Four community-based collaborations are growing, thanks to a new partnership between North Carolina Sea Grant and the William R. Kenan Jr. Institute for Engineering, Technology and Science at NC State University.

“We are pleased with the variety of topics, as well as the strong participation of partners from throughout the coastal region,” notes Raj Narayan, associate director of the Kenan Institute. “They fit well with our goal to develop partnerships dedicated to advancing science, engineering and technology as a force in improving economic and social well-being.”

The North Carolina Sea Grant Community Collaborative Research Grant Program leverages institute support with matching funds from Sea Grant. “We had a strong set of applications that offered creative problem-solving approaches to environmental, economic and educational issues,” explains Susan White, Sea Grant executive director.

“The selected projects include partners from local, state and federal agencies, coastal businesses and nonprofit organizations, along with university-based researchers. We anticipate these new efforts will be the start of ongoing collaborations,” she adds.

John Fear, Sea Grant’s deputy director, notes that all four projects offer new perspectives on coastal issues. “We look forward to following the progress of these research efforts, as well as the resulting outreach to varied audiences.”

Below are descriptions of the new projects, listed with their respective partners. Principal investigators also discuss their expectations for the new collaborations.

Spatial and Biogeomorphic Properties Oligohaline Marshes in Currituck Sound: Implications for Response to Sea-Level Rise

James “Bo” Dame and Heather L. McGuire of Chowan University, along with Brandon Puckett of the North Carolina Coastal Reserve and Robbie Fearn of the National Audubon Society

Chowan University students

Chowan University students collect water samples for analysis at Pine Island Sanctuary. Photo by James Dame.

The team will provide a spatial analysis of brackish back-barrier marshes along two protected areas in Currituck Sound: Currituck Banks National Estuarine Research Reserve and Audubon’s Pine Island Sanctuary. Undergraduates will help compare the marshes dominated by two grasses, Spartina cynosuroides and Phragmites australis.

The results will add to relevant data for management decisions at the two sites, as well as for other locations in the unique Currituck Sound area. The team also will develop informational kiosks and share data online via sites such as the N.C. Coastal Atlas.

“Our study will increase understanding in a region where little data are currently available, provide opportunities for underrepresented groups in coastal research, and will lay the foundation for future work with our collaborators,” says Dame, a biologist at Chowan University.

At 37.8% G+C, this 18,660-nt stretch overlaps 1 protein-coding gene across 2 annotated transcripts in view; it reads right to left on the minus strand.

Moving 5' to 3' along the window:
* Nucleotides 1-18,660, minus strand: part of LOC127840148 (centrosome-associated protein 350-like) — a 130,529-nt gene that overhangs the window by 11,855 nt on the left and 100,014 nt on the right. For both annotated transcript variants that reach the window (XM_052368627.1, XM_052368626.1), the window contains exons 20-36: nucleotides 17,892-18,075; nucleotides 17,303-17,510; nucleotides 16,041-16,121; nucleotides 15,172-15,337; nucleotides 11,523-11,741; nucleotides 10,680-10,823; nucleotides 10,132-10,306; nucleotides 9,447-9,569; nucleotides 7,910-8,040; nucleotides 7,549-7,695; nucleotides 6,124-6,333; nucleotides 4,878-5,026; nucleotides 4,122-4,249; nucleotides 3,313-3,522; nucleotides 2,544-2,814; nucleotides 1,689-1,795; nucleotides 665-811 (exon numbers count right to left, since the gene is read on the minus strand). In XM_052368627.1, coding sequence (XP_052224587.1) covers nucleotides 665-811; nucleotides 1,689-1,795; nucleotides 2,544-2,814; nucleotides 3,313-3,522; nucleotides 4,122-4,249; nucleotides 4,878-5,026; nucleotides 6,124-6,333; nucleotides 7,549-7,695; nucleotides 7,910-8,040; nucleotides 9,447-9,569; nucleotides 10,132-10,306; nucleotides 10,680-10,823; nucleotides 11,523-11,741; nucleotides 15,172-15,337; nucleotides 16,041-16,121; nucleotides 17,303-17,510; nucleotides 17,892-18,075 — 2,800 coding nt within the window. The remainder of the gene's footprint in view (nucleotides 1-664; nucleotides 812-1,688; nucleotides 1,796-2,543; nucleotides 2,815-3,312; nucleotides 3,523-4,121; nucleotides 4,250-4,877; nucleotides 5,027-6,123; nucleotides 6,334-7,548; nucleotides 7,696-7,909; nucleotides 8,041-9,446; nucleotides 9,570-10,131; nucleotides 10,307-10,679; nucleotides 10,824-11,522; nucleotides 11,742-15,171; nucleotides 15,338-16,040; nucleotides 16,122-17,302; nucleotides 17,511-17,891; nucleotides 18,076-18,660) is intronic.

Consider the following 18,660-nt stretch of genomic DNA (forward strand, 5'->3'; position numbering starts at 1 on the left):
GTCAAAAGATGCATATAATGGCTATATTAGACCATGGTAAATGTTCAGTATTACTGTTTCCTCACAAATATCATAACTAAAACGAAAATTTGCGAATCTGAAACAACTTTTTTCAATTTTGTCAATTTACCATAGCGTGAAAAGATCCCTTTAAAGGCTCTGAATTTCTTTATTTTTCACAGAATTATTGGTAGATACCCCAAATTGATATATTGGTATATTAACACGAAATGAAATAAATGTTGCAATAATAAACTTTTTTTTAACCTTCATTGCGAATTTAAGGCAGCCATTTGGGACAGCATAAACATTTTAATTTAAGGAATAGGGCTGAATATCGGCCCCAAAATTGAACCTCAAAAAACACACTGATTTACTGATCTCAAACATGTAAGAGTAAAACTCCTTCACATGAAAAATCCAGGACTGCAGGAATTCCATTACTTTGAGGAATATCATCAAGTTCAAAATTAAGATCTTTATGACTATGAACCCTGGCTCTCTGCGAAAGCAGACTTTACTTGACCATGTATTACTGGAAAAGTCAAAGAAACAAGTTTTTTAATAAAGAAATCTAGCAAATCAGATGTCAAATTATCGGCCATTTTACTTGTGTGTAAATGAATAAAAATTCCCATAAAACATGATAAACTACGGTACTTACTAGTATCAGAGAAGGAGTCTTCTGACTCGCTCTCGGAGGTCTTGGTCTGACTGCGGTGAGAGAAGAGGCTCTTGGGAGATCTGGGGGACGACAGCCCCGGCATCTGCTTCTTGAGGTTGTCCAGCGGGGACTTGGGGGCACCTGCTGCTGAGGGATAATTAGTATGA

Chowan University team

The Chowan University team will analyze two marshes in Currituck Sound, managed by the N.C. Coastal Reserve and the National Audubon Society. Photo by James Dame.

“This program allows us to significantly expand our partnership with Audubon’s Pine Island Sanctuary and the North Carolina Coastal Reserve,” he adds.

Dame and McGuire conduct an annual field ecology course on the Outer Banks based out of the Pine Island facility. The students use Currituck Banks National Estuarine Research Reserve in Corolla, as well as Kitty Hawk Woods Coastal Reserve in Kitty Hawk. With the new funding, they will add a research component to their experience.

“This grant provides field equipment and instrumentation, allowing us to conduct projects that will assist our partners in their management activities and get students involved in meaningful research and field experiences,” he explains. Many of their students are from rural northeastern North Carolina, and often are the first in their family to attend college.

Dame is looking beyond the one-year time frame for the project. “We are already discussing plans to continue with periodic habitat mapping to document change and measuring biogeomorphic variables to establish trends,” he says.

This project will allow Chowan to build capacity for future projects, he adds, “including documenting the impact of dune/beach migration into adjacent vegetation and aquatic communities, prioritizing sites for restoring living shorelines, and developing metrics to measure success in habitat restoration.”

Follow their progress at

Cape Shark Project

Evan Ferguson of Cape Hatteras Secondary School, along with Jeffrey Aiken of Jeffrey’s Seafood, and Rev. Richard Joyner of the Conetoe Family Life Center

Ernie Foster

The cape shark project has the backing of the Hatteras Island fishing industry, including Ernie Foster, who runs the Albatross fleet. Photo by Evan Foster.

This project will offer a demonstration of a “sea-to-school” supply chain that would provide cape shark, also known as dogfish, to the Cape Hatteras Secondary School as a lunch menu item. The team will consider costs, production capacity from the fish dealer, preparation capacity in the school kitchen and response from the cafeteria patrons.

“This funding will allow Cape Hatteras Secondary School to create a feasibility study for a sea-to-school program, which will initially feature the cape shark,” says Ferguson, a marketing and foods teacher at the school.

“This project will support coastal North Carolina fisheries and encourage consumption of local seafood in schools and beyond. This will be a positive step toward healthy, environmentally conscious, and economically sound communities,” she adds.

Evan Ferguson

Project leader Evan Ferguson, center, wants to determine if cape shark, also known as dogfish, would be a welcomed addition to the cafeteria menu at Cape Hatteras Secondary School. Photo by Evan Ferguson.

In addition, the team will develop a related STEAM — science, technology, engineering, arts and mathematics — curriculum for the Cape Hatteras school, as well as for partners at the Conetoe Family Life Center in Edgecombe County.